At the end of part two I made the statement "Little did I know what I was actually in for though. I found out that making the plans are a lot easier then getting them done." How true this was. We decided to make this a two year venture in order to lessen the impact to our membership and to allow the "New Irrigation System" to get put into place before the work on our greens in order to have a More reliable source of water for the needed grow in.
So we started out 1998 knowing we would be installing the new irrigation system at the end of May, right after our last big tournament of the year. We had a time span of 8-12 weeks to complete the project. We took delivery of an almost new Backhoe around March. I remember about half of the board that thought we were miss-spending the money when we purchased it, after all it was the most this club had ever paid for a single piece of equipment. The doubters were proved wrong time and time again down the road as we were able to do more and more in house projects saving thousands of dollars. I used this machine to expand lakes, dig out the low area between #3 and #18 fairways, expand the sides of the green complexes that were on the greens renovation plans and build a new putting green behind the clubhouse and now to rebuild sand bunkers, remove trees and very large tree stumps as well as using it to start a great composting program.
While we were expanding greens #1, #3, #4, #8, #10, #11, #13, #14, #16, #17 and #18 greens in some fashion or the other by digging here and building there we also had started the new irrigation system which had it's own challenges.
Water Water who needs water
By picking the hottest times of the year we placed ourselves with the problem of keeping water available for our greens while we were basically cutting up the old system. Thank heavens I knew the contractor to some extent and he understood our delima and worked together with us. It basically came down to me giving him his orders for where his crew was working each day. As he finished for the day we came in behind him and made any repairs needed to get water back through our old system. He actually finished in record time despite these issues and me moving him around at will (personally I like to feel that it was my organization that allowed him to finish so fast). Once we got about half way it was time to get the new pump station installed and running. Due to the money savings, I took on the job of planning, building and installing the pump system. I know I caught a lot of heck on my determination to install the new pump house on a hill as it now sits, along with the individual controller boxes. Little known to the others, a few years back when we had a very devastating flood one year in the month of May, I had marked one of the old willow trees behind # 15 green for future reference (I had no clue at the time for what). I transferred the elevations from that record flood across the golf course in case we ever again experienced another flood so we would not lose valuable equipment. To this date we have not had even an inch of water enter our pump house or our controller boxes. They may look kinda silly out there on lone mounds, but they stay dry. Proper planning was the key.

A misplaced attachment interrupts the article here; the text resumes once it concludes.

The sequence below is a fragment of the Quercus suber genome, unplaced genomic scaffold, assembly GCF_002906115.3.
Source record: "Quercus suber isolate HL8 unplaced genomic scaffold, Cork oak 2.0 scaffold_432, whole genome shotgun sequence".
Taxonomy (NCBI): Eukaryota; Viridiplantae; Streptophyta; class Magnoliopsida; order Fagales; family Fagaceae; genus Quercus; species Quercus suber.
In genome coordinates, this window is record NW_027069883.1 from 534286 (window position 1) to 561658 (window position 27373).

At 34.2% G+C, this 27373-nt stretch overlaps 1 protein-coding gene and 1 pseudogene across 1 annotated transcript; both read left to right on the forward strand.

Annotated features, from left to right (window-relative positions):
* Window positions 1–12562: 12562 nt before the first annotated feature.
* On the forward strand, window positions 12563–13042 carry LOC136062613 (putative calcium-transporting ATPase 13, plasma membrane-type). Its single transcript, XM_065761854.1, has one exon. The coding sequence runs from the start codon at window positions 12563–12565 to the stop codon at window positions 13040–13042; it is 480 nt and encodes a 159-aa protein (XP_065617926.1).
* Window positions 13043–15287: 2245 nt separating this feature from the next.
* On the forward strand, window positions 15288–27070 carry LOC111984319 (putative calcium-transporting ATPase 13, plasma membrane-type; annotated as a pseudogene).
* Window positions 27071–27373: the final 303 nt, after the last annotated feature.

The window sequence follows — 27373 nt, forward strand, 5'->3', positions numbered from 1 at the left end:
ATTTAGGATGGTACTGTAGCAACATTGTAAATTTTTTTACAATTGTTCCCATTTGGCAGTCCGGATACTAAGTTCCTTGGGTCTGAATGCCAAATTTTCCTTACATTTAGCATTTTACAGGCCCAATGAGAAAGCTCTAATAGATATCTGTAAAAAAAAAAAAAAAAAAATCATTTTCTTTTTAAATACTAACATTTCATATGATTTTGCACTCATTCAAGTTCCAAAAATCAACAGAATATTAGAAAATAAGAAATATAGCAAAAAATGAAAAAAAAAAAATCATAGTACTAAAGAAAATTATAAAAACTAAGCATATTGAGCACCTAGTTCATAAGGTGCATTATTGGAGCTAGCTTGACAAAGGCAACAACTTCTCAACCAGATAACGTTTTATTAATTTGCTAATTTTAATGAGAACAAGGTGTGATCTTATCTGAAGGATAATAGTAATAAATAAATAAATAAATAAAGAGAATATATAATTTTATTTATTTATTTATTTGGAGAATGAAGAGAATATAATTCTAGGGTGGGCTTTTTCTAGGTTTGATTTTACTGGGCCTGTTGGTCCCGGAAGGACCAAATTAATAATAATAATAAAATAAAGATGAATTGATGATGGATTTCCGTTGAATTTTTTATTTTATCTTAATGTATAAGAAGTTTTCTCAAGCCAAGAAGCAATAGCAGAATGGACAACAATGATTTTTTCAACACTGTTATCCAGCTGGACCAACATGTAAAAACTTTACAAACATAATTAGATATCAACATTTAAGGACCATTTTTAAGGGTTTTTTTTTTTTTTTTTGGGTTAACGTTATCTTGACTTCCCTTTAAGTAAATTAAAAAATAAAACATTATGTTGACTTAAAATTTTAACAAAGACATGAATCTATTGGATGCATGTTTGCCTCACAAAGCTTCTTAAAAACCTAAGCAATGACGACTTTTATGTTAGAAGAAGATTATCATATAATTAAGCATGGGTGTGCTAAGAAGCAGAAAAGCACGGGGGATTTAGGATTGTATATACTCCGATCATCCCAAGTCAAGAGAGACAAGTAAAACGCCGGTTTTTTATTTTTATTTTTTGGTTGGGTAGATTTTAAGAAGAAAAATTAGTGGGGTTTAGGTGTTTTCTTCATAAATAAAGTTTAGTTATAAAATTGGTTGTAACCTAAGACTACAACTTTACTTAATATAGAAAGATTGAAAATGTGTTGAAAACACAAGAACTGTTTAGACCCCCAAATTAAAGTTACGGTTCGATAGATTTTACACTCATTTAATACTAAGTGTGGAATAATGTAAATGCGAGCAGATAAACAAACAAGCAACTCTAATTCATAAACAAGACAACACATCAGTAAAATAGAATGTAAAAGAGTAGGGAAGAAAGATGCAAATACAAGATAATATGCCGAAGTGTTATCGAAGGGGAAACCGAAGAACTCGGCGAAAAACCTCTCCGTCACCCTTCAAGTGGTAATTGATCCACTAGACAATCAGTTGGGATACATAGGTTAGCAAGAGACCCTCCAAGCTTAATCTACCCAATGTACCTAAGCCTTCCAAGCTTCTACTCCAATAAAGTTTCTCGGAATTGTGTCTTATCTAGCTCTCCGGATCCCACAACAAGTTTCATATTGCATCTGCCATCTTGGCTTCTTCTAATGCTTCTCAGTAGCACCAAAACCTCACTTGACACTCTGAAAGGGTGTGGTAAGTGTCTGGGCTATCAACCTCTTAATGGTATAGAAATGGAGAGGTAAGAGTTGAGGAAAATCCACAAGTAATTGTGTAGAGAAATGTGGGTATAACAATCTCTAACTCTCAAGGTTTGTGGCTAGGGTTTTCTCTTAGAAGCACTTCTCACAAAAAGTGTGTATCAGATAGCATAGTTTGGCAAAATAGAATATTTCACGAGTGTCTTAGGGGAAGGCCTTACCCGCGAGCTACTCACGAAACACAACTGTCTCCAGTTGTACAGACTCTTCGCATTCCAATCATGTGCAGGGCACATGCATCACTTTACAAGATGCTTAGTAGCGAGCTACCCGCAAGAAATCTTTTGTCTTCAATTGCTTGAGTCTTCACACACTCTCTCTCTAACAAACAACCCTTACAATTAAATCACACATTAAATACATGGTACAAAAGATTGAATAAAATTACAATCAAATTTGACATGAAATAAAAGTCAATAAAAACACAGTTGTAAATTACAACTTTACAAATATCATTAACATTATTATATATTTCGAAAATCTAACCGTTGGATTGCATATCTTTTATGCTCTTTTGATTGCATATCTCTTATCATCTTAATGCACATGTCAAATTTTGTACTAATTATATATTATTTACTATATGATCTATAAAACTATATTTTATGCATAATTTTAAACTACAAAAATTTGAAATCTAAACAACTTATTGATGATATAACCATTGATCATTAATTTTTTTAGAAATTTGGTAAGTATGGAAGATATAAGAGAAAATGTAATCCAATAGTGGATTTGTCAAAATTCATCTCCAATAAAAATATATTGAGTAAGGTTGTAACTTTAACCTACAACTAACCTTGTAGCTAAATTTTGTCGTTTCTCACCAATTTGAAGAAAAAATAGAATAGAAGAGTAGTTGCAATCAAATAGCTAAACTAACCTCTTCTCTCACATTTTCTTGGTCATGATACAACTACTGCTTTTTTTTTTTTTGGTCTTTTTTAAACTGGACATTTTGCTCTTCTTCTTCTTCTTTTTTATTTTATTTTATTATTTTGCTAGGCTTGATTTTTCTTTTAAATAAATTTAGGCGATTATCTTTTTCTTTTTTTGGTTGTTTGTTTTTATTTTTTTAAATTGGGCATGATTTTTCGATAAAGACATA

I remember when we finally tied the new pump house into our new system/old system. we were about 70% complete with the installation at the time and really needed to complete that part of the project and test it for problems. We may of had a few minor hiccups but nothing to mention. Eventually the whole system was installed and running.
Let me describe our new system to you. We have a fully automated, computerized irrigation system which has two fifty horsepower main pumps and a twenty-five horse power jockey pump. this system is capable of delivering twelve-hundred gallons per minute of irrigation water through a computer that will maximize the turning on and off of the heads in order to keep the flow as close to the full rate as possible until the program is completed. When I water the entire course over one night it will use 750,000 gallons of water.
Another good thing to know about our system. My water schedule is as followed; Greens first - in order to allow them the most time to dry out by the next morning, Tees second - same reason as the greens, and then fairways come last because they take longer to complete and they generally do not start until after midnight. So if anyone wonders why they do not see the fairways getting watered all they have to do is come out here after midnight. During the summer when it is dry I will water the fairways 5 days a week.
We have now had the new system a total of 11 years with only minor issues and those who were at the course before this was installed already know the dividends it has paid back to the club. Our fairways were always hard as a rock with little grass on them. Now they seem to get better every year. This was one investment that was well worth it.
Coming soon (part 4, the greens are coming)